African media can and should do more to tell the story of climate change, observes a new UNESCO publication, titled Climate Change in Africa: A Guidebook for Journalists. “This guidebook is part of UNESCO’s overall effort to raise awareness of the interdisciplinary core of climate change, and how journalists can reflect that in their practices”, says Fackson Banda, UNESCO programme specialist responsible for the project and editor of the publication.
“At the heart of this publication is a push for the type of climate expertise needed to resonate with African journalists and journalism educators – two important constituents for our work on capacity-building for specialized journalistic literacies,” Fackson adds.
The guidebook is written by four media experts who linked climate change and journalistic practice within the context of African realities. They are Mike Shanahan and Teresa Corcoran of the International Institute for Environment and Development, and Willie Shubert and Cameron Scherer of Internews/Earth Journalism Network.
Mike Shanahan, lead author of the guidebook, says that “climate change is not the story – it is the context in which so many other stories will unfold.”
He argues that climate change “… will affect every beat of journalism, from politics and business reporting to consumer and health stories. African journalists and their editors should not see climate change as ‘just an environment’ issue but as a new reality that will create growing demand from audiences for comprehensive, clear and locally-relevant coverage.”
Speaking about why Internews was involved in the book, James Fahn, Executive Director of Internews’ Earth Journalism Network, says: “The great challenge for journalists is to learn how to turn this global issue into a local story their audiences can relate to … or rather, how to turn it into many stories. The all-encompassing nature of climate change lends itself to reporting from a multitude of angles, reflecting its impact on so many facets of society, the economy and life in general.”
Leading up to the publication was a workshop held in Kenya, at which 23 African experts, including academics and journalists, took time to review the initial draft of the guidebook. Namibian journalism educator, Emily Brown, highlighted how the media in her country tended to bury climate change and environmental stories in the back pages, and urged journalists to take part in re-setting the agenda.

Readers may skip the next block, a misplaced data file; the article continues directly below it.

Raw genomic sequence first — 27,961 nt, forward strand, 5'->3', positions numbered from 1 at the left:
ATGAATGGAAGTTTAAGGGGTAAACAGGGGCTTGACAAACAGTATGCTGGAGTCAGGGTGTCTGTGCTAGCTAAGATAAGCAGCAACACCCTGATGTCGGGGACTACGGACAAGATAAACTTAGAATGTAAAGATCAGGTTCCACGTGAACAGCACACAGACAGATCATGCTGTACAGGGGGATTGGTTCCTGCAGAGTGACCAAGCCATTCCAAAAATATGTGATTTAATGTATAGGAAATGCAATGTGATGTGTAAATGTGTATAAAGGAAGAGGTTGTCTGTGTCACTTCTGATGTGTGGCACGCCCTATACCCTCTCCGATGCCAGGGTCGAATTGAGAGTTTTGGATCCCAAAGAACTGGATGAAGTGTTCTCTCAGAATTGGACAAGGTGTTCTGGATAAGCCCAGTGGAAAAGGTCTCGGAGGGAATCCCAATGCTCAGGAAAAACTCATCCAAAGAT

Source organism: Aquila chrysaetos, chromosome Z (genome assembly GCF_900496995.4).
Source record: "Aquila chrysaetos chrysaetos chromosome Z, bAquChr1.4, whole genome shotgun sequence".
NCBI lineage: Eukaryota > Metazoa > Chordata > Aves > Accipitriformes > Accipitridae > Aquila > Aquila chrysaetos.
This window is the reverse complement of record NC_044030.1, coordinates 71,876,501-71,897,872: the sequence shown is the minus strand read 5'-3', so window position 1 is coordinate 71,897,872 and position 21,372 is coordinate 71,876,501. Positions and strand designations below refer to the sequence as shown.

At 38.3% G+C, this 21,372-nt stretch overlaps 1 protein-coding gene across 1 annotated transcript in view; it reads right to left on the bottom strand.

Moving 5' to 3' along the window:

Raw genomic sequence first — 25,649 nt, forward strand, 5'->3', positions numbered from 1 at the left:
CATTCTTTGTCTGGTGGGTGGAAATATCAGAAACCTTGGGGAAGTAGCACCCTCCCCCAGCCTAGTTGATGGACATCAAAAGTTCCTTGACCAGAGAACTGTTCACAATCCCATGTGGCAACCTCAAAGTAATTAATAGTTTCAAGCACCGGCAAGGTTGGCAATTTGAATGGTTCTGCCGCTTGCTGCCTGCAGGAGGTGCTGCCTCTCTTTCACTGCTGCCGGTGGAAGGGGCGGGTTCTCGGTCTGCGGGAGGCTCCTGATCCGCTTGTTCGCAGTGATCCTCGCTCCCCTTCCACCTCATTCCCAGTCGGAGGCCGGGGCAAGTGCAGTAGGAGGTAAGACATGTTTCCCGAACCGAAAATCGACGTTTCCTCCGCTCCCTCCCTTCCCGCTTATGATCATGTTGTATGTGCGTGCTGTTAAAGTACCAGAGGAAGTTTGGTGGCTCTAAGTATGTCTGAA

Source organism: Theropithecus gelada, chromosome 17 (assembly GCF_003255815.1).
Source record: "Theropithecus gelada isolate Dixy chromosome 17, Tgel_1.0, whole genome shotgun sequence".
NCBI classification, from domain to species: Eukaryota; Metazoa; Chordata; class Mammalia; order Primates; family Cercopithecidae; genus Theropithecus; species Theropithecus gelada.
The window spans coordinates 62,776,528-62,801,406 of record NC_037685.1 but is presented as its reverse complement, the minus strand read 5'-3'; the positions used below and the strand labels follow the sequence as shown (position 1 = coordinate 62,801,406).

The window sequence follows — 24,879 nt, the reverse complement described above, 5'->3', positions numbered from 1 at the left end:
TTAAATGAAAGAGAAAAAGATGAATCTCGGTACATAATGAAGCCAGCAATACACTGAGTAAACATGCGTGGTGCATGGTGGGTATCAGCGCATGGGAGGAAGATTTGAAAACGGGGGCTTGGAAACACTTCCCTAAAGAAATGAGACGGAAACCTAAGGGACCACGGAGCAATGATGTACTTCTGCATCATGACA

Bonny Alams, contributing to the discussion as a Nigerian journalist, noted: “For us to achieve [such] reportage, we must work to change people’s perception of the daily consumption of what Nigerians refer to us ‘juicy’ stories that revolve under political, economic and social life”.
Prof Workineh Kelbessa of Addis Ababa University stressed issues of ethics and environmental justice as part of the interdisciplinary core of climate change journalism. He emphasized the need to correlate the environment and humanity, and said that the manuscript needed to reflect the link between indigenous knowledge and science.
Held from 22 to 23 October at the UN Complex in Gigiri, Kenya, the workshop brought together participants from Botswana, Ethiopia, Ghana, Namibia, Nigeria, Rwanda, South Africa, Uganda, Zambia and Zimbabwe.
The finalised guidebook is an information resource to be used in both the newsroom and classroom, and will be distributed in a strategic partnership involving UNESCO, IIED and Internews.
A series of Google Hangouts will be spread out across the whole of February to raise interest amongst African journalists and others interested in a deeper understanding of reporting climate change prevention and mitigation.
Within UNESCO, the guidebook scores a first: it is one of the first two publications to be published under the Organization’s new Open Access policy. This means that users of this publication have terms for use and re-use of the publication, as spelled out in theUNESCO Open Access Repository.